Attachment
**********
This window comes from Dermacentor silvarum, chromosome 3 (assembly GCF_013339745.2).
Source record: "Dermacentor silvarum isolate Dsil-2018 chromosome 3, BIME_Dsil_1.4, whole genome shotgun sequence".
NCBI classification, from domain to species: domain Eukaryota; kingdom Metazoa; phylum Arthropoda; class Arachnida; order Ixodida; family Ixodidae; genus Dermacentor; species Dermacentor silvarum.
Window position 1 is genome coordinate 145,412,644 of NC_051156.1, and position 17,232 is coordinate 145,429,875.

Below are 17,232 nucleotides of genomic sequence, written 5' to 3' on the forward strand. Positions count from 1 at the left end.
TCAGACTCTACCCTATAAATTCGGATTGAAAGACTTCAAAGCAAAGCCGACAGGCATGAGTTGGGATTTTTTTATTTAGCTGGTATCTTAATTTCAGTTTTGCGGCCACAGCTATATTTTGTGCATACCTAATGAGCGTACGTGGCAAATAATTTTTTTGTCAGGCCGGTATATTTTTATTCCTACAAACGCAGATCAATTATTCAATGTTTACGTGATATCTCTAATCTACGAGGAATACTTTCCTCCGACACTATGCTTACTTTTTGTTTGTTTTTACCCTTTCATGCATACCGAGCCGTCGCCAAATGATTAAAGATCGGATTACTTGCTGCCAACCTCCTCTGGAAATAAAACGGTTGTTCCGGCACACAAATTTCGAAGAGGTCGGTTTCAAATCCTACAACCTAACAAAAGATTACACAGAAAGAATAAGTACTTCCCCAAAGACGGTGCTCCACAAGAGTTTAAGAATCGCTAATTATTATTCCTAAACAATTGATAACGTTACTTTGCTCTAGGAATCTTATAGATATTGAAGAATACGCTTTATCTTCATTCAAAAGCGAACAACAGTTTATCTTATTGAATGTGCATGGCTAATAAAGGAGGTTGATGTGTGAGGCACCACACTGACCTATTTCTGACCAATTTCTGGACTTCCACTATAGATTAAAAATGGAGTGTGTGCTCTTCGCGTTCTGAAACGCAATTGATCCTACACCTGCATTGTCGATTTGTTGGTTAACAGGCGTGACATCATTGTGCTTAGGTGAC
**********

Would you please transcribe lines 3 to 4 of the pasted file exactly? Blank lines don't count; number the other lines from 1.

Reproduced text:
NCBI classification, from domain to species: domain Eukaryota; kingdom Metazoa; phylum Arthropoda; class Arachnida; order Ixodida; family Ixodidae; genus Dermacentor; species Dermacentor silvarum.
Window position 1 is genome coordinate 145,412,644 of NC_051156.1, and position 17,232 is coordinate 145,429,875.